Snot otter, lasagna lizard, devil dog—whichever nickname you prefer, the hellbender certainly has a unique charisma. Averaging more than a foot in length and recorded at up to 29 inches, eastern hellbenders are the largest salamanders in North America. Their dark brown skin fits loosely along their bodies, creating folds that adults use to get oxygen. Hellbenders are fully aquatic and breathe entirely through their skin.
“A hellbender is a strictly North American salamander, found only in the eastern part of the United States,” explains Peter Petokas, a research associate at Lycoming College in Williamsport, Pennsylvania, who has spent the last 13 years working with hellbenders.
Though these stocky critters are still found in streams or rivers throughout parts of the Chesapeake region, you’re unlikely to spot one along your walk. Hellbenders are nocturnal, spending most of the daytime hours in burrows underneath large rocks. Even while hunting, they tend to sit just at the edge of their rocks and wait for prey, usually crayfish, to come by.
“It just blew me away that we had a salamander this large right in our backyard. You know, they’re so secretive, you may use a stream your entire life and never see one,” says Michelle Herman. Herman worked with Petokas as an undergraduate at Lycoming and continues to work with hellbenders as a graduate student in conservation biology at the State University of New York (SUNY) College of Environmental Science and Forestry in Syracuse, New York.
The decline of the hellbender
These secretive creatures are difficult to find for another reason: population loss. Over the past 30 years, the species has declined due in large part to water pollution, habitat degradation and disease.
Hellbenders breathe through their skin, making high-quality streams incredibly important to their survival. They prefer cold, clear, fast-moving waters, which have higher oxygen levels, and a rocky stream bottom for shelter. Unfortunately, this kind of habitat has become harder to come by.
The Susquehanna River watershed has a long history of forest removal, motivated by timber industries, promoting agriculture and increasing development. This led to increased erosion and allowed sediment to wash into waterways, creating cloudy waters and smothering the river bottom. A lack of stream-side trees also means less shady waterways, which leads to warmer water. Dam construction can slow the flow of water, which makes the water warmer and less oxygenated, and block hellbender migration, which is important for gene flow and recolonization. In addition, people have removed large rocks that provide shelter to hellbenders to make room for recreational activities like kayaking or rafting.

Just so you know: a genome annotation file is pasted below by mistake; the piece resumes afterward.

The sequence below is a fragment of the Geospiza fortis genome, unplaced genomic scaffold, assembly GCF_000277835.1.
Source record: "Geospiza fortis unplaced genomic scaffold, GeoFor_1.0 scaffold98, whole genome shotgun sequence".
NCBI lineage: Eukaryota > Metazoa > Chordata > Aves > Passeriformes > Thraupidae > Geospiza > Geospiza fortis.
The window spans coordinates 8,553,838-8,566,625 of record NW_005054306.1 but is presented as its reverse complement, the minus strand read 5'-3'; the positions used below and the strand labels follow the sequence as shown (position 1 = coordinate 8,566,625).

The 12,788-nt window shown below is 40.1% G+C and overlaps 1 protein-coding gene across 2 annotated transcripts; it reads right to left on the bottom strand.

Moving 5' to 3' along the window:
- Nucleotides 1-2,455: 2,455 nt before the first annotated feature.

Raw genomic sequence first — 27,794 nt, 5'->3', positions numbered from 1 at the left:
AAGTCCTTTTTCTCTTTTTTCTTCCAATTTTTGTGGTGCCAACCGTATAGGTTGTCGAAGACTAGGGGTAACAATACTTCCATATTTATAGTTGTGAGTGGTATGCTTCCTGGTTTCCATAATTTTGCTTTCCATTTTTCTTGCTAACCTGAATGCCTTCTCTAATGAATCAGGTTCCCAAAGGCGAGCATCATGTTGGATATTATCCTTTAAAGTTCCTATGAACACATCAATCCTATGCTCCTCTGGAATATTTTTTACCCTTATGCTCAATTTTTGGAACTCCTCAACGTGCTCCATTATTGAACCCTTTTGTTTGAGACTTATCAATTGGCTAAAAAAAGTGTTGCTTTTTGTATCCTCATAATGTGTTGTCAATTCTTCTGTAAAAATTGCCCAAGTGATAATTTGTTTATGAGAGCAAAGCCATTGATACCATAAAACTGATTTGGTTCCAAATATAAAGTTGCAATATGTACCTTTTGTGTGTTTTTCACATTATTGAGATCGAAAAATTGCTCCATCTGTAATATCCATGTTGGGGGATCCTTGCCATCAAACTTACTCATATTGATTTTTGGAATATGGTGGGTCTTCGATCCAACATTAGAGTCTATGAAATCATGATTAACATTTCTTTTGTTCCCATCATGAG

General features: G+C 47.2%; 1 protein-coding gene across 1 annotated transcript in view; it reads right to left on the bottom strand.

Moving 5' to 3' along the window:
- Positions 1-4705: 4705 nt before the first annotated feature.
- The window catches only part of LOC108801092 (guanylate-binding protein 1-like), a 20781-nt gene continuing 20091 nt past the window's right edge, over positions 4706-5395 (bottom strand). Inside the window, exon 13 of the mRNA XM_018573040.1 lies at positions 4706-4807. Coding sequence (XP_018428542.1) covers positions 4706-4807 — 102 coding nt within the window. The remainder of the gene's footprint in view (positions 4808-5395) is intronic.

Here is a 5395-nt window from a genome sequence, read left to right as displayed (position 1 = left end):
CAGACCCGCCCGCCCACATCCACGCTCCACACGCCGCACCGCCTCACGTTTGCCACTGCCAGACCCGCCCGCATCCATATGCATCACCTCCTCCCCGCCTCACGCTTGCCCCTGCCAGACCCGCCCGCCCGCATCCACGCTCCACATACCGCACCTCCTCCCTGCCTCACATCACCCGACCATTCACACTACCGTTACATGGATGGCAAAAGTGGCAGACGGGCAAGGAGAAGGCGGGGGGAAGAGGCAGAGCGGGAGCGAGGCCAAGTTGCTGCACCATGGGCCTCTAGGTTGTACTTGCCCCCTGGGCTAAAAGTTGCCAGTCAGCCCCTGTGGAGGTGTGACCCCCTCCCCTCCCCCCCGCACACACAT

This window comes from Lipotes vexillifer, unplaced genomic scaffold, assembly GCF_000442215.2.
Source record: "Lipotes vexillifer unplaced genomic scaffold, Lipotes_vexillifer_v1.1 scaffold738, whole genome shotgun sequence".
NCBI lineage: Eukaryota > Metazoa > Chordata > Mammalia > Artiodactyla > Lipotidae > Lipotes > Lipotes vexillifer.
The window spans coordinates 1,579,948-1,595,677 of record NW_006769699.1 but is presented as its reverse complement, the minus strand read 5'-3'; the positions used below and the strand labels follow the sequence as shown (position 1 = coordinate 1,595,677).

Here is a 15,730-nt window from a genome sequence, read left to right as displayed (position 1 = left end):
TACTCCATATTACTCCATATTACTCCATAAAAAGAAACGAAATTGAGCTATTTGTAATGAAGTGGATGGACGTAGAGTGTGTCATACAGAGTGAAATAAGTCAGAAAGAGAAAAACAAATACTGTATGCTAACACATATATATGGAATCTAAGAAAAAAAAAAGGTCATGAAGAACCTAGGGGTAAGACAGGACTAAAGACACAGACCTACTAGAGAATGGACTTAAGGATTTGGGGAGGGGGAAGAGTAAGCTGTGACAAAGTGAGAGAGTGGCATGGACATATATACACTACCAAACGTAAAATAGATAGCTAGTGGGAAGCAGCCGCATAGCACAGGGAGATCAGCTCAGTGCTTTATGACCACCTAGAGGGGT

Petokas notes that the problem has been somewhat overlooked because of the hellbender’s reclusive nature. “Because it’s such a secretive animal living under these really large rocks, when it disappears, people don’t recognize that it is no longer present.”
Disease is also a potential factor in the hellbender decline. “One of the things that we’ve learned about the hellbender is that it currently harbors a disease called the chytrid fungus,” says Petokas. “Up to 40 percent of the hellbenders in the wild are actually infected with the fungus.”
This fungus is one of the causes attributed to the decline of amphibians globally, as it interferes with the ability to get oxygen and water through the skin. However, it’s still unclear exactly how the fungus affects hellbenders and the role that it might have played in their population decline.
Hellbenders can live for 20 to 30 years, but many don’t make it to adulthood. They are most vulnerable in their egg and larvae stages, when they are potential prey for smallmouth bass, rainbow trout, brown trout and even adult hellbenders. One strategy researchers are implementing is to raise juveniles in captivity to try to get them past this vulnerable stage and increase their chances of survival in the wild as adults.
“We have collected some eggs from the wild, from both New York and Pennsylvania in the Susquehanna watershed, and we’ve taken those eggs to the Bronx Zoo for rearing for several years to have them reach an age at which they are large enough to avoid predation when they’re released back into the wild,” explains Petokas. “Our plan is to release these animals at three and a half years of age back to the wild, into habitat that has also been enhanced and restored.”
Herman also says that the program provides a chance to research different rearing approaches, to see whether different strategies increase their ability to survive later on. “We’re going to be subjecting these animals to various water treatments and different diets, and we want to monitor their growth and health throughout this process.” She will follow up with the young hellbenders, which were released this August, to determine whether certain groups do better in the wild.
Going forward, rearing programs will need to be coupled with habitat restoration efforts to give hellbender populations their best chance, says Herman.
“I think to ensure that hellbenders have a bright future, we would want to continue with some best farming practices.”
Best farming practices refers to conservation strategies like planting forest buffers, which can reduce sedimentation and other pollution, as well as keep the stream shady and cool.
Though hellbenders still have a long way to go, Herman is hopeful for their future and is enjoying the opportunity to work with them. “I’ve always loved water, I’ve always loved being outside, so getting to be a biologist and try to restore habitat for animals and aquatic life—it’s just been my dream job,” she says.
“I think we can do this together. I would love to see the day that [researchers] are able to go out and find 20 or 50 animals in an outing.”